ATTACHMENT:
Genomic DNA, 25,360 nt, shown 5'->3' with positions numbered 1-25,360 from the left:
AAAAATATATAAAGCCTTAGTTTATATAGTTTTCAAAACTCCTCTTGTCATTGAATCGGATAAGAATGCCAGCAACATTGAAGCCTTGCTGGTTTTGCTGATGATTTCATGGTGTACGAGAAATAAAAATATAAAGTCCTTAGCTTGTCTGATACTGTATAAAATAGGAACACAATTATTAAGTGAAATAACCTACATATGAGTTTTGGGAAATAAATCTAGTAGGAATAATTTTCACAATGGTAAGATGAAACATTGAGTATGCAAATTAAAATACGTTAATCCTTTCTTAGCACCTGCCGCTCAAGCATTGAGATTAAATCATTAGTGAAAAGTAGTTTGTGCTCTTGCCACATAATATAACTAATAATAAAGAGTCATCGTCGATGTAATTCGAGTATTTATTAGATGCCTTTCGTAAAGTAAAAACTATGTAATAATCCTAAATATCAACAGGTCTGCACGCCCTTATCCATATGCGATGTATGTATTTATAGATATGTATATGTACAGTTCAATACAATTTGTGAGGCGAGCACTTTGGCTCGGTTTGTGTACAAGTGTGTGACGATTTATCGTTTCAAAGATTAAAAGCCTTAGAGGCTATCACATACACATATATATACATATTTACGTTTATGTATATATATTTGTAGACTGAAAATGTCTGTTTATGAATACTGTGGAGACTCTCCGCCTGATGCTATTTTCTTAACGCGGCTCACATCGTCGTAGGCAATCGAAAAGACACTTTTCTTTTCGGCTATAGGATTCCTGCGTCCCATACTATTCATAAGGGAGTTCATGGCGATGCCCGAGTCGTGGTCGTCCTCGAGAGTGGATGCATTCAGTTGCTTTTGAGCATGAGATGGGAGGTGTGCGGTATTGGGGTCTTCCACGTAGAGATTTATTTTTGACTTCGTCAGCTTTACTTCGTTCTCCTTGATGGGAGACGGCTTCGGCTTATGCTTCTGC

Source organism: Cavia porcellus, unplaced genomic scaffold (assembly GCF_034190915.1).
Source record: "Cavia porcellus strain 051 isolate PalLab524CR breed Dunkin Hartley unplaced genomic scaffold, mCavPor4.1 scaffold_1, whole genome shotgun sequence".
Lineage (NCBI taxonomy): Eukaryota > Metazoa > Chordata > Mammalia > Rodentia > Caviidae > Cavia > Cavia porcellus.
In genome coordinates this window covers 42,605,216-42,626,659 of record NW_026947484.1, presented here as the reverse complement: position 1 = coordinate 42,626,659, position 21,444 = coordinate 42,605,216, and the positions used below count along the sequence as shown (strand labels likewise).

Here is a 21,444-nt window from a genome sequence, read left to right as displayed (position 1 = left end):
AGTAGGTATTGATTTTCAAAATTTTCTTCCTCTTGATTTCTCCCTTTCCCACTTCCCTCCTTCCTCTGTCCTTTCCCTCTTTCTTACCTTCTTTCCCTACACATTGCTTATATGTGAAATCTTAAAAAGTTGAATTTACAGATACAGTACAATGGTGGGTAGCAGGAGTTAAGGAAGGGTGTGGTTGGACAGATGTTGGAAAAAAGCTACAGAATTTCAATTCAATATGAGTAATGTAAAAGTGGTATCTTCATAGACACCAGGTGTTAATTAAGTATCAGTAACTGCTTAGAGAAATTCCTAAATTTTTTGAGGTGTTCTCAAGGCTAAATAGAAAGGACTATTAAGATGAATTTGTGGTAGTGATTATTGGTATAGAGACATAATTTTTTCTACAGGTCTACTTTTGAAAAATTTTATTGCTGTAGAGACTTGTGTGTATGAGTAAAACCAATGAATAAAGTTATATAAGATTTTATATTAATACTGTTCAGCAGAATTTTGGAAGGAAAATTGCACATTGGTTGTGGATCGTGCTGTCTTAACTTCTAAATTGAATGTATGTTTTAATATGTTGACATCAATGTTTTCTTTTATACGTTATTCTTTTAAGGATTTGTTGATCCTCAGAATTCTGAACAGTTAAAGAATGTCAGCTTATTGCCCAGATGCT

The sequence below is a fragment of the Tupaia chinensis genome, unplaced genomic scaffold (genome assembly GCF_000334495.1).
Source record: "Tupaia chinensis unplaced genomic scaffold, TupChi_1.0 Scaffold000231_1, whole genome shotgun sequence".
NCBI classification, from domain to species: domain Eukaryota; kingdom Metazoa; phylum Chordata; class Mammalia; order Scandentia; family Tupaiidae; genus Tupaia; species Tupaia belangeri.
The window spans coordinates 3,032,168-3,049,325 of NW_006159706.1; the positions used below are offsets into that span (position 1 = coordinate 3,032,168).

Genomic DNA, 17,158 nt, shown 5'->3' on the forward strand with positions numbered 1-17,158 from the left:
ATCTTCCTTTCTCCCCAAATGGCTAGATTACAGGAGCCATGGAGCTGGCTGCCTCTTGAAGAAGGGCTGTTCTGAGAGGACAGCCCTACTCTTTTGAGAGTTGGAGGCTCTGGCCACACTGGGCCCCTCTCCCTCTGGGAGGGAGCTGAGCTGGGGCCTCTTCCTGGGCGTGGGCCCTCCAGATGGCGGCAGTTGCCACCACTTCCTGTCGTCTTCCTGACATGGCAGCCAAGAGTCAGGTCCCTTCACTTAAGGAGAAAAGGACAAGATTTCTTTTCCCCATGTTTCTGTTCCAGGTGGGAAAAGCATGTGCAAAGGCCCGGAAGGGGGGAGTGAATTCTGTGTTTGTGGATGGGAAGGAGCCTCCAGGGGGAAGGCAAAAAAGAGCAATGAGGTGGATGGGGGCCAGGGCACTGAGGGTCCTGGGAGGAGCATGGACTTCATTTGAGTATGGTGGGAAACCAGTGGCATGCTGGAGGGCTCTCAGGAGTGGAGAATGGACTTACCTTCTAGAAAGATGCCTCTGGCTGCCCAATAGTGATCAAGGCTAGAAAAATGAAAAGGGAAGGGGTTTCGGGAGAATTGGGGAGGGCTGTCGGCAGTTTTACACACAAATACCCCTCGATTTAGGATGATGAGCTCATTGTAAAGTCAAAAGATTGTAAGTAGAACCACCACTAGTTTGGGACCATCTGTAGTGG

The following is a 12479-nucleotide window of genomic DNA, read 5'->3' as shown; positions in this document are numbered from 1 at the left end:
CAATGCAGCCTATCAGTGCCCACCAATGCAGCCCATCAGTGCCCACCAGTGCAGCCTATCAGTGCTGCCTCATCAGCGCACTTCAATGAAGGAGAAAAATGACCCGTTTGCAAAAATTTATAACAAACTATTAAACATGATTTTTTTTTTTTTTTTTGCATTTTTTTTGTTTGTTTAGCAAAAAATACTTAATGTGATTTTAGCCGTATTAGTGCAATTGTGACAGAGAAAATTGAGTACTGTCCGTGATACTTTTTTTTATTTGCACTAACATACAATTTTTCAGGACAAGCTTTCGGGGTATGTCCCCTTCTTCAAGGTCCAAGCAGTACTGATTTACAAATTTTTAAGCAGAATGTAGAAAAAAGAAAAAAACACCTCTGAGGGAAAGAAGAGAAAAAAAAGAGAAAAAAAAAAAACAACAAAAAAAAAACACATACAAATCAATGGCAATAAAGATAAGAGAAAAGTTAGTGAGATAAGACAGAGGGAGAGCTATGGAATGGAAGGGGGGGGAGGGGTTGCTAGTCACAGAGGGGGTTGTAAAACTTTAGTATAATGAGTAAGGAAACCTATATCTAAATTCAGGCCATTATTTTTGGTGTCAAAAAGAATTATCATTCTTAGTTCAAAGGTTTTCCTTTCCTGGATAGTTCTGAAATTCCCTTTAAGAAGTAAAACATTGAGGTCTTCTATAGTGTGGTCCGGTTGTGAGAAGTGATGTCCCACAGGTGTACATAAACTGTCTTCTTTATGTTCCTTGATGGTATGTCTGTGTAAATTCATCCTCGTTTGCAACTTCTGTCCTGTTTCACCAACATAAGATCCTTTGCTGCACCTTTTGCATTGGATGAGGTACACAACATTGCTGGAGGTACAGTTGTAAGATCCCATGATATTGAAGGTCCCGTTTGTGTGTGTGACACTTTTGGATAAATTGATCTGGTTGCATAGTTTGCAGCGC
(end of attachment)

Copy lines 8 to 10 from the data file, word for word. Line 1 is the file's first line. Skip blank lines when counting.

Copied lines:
AGTAGGTATTGATTTTCAAAATTTTCTTCCTCTTGATTTCTCCCTTTCCCACTTCCCTCCTTCCTCTGTCCTTTCCCTCTTTCTTACCTTCTTTCCCTACACATTGCTTATATGTGAAATCTTAAAAAGTTGAATTTACAGATACAGTACAATGGTGGGTAGCAGGAGTTAAGGAAGGGTGTGGTTGGACAGATGTTGGAAAAAAGCTACAGAATTTCAATTCAATATGAGTAATGTAAAAGTGGTATCTTCATAGACACCAGGTGTTAATTAAGTATCAGTAACTGCTTAGAGAAATTCCTAAATTTTTTGAGGTGTTCTCAAGGCTAAATAGAAAGGACTATTAAGATGAATTTGTGGTAGTGATTATTGGTATAGAGACATAATTTTTTCTACAGGTCTACTTTTGAAAAATTTTATTGCTGTAGAGACTTGTGTGTATGAGTAAAACCAATGAATAAAGTTATATAAGATTTTATATTAATACTGTTCAGCAGAATTTTGGAAGGAAAATTGCACATTGGTTGTGGATCGTGCTGTCTTAACTTCTAAATTGAATGTATGTTTTAATATGTTGACATCAATGTTTTCTTTTATACGTTATTCTTTTAAGGATTTGTTGATCCTCAGAATTCTGAACAGTTAAAGAATGTCAGCTTATTGCCCAGATGCT

The sequence below is a fragment of the Tupaia chinensis genome, unplaced genomic scaffold (genome assembly GCF_000334495.1).
Source record: "Tupaia chinensis unplaced genomic scaffold, TupChi_1.0 Scaffold000231_1, whole genome shotgun sequence".